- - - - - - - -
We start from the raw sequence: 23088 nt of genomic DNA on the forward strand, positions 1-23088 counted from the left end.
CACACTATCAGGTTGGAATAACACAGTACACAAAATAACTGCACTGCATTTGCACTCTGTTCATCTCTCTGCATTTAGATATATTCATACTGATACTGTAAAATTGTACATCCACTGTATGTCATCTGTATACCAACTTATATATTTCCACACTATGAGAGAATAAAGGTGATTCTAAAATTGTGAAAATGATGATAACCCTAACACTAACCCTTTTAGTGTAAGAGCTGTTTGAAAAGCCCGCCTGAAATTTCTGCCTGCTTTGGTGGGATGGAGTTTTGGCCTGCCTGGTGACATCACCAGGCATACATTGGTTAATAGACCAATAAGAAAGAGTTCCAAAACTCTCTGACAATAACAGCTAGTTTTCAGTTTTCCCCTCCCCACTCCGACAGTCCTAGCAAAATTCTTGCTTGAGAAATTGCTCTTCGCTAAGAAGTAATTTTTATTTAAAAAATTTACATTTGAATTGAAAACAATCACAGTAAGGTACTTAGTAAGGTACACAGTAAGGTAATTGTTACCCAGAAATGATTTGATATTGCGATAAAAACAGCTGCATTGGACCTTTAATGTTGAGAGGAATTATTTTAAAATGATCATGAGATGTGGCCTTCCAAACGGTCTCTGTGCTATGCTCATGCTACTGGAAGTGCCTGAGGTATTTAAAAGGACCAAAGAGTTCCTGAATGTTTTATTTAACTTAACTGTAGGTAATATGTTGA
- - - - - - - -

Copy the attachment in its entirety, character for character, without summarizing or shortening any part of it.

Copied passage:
We start from the raw sequence: 23088 nt of genomic DNA on the forward strand, positions 1-23088 counted from the left end.
CACACTATCAGGTTGGAATAACACAGTACACAAAATAACTGCACTGCATTTGCACTCTGTTCATCTCTCTGCATTTAGATATATTCATACTGATACTGTAAAATTGTACATCCACTGTATGTCATCTGTATACCAACTTATATATTTCCACACTATGAGAGAATAAAGGTGATTCTAAAATTGTGAAAATGATGATAACCCTAACACTAACCCTTTTAGTGTAAGAGCTGTTTGAAAAGCCCGCCTGAAATTTCTGCCTGCTTTGGTGGGATGGAGTTTTGGCCTGCCTGGTGACATCACCAGGCATACATTGGTTAATAGACCAATAAGAAAGAGTTCCAAAACTCTCTGACAATAACAGCTAGTTTTCAGTTTTCCCCTCCCCACTCCGACAGTCCTAGCAAAATTCTTGCTTGAGAAATTGCTCTTCGCTAAGAAGTAATTTTTATTTAAAAAATTTACATTTGAATTGAAAACAATCACAGTAAGGTACTTAGTAAGGTACACAGTAAGGTAATTGTTACCCAGAAATGATTTGATATTGCGATAAAAACAGCTGCATTGGACCTTTAATGTTGAGAGGAATTATTTTAAAATGATCATGAGATGTGGCCTTCCAAACGGTCTCTGTGCTATGCTCATGCTACTGGAAGTGCCTGAGGTATTTAAAAGGACCAAAGAGTTCCTGAATGTTTTATTTAACTTAACTGTAGGTAATATGTTGA